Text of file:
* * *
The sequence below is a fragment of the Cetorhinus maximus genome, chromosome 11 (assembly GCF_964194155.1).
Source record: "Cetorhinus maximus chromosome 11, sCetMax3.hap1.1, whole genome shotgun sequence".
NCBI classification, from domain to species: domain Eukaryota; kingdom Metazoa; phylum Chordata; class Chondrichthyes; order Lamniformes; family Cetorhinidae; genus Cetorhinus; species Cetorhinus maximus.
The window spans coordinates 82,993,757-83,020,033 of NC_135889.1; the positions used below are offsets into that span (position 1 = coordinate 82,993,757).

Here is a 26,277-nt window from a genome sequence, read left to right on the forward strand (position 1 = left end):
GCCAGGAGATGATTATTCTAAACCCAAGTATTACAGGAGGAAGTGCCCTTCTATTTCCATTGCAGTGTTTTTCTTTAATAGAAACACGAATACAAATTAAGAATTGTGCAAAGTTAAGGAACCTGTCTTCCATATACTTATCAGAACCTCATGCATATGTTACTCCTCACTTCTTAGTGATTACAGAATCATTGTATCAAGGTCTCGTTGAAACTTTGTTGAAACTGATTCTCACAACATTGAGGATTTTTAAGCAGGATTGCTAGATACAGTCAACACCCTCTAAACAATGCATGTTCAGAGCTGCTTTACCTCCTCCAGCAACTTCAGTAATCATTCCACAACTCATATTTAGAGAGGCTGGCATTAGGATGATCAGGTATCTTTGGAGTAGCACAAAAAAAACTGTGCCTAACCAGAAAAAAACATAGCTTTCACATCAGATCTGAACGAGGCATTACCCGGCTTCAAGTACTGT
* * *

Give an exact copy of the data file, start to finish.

The sequence below is a fragment of the Cetorhinus maximus genome, chromosome 11 (assembly GCF_964194155.1).
Source record: "Cetorhinus maximus chromosome 11, sCetMax3.hap1.1, whole genome shotgun sequence".
NCBI classification, from domain to species: domain Eukaryota; kingdom Metazoa; phylum Chordata; class Chondrichthyes; order Lamniformes; family Cetorhinidae; genus Cetorhinus; species Cetorhinus maximus.
The window spans coordinates 82,993,757-83,020,033 of NC_135889.1; the positions used below are offsets into that span (position 1 = coordinate 82,993,757).

Here is a 26,277-nt window from a genome sequence, read left to right on the forward strand (position 1 = left end):
GCCAGGAGATGATTATTCTAAACCCAAGTATTACAGGAGGAAGTGCCCTTCTATTTCCATTGCAGTGTTTTTCTTTAATAGAAACACGAATACAAATTAAGAATTGTGCAAAGTTAAGGAACCTGTCTTCCATATACTTATCAGAACCTCATGCATATGTTACTCCTCACTTCTTAGTGATTACAGAATCATTGTATCAAGGTCTCGTTGAAACTTTGTTGAAACTGATTCTCACAACATTGAGGATTTTTAAGCAGGATTGCTAGATACAGTCAACACCCTCTAAACAATGCATGTTCAGAGCTGCTTTACCTCCTCCAGCAACTTCAGTAATCATTCCACAACTCATATTTAGAGAGGCTGGCATTAGGATGATCAGGTATCTTTGGAGTAGCACAAAAAAAACTGTGCCTAACCAGAAAAAAACATAGCTTTCACATCAGATCTGAACGAGGCATTACCCGGCTTCAAGTACTGT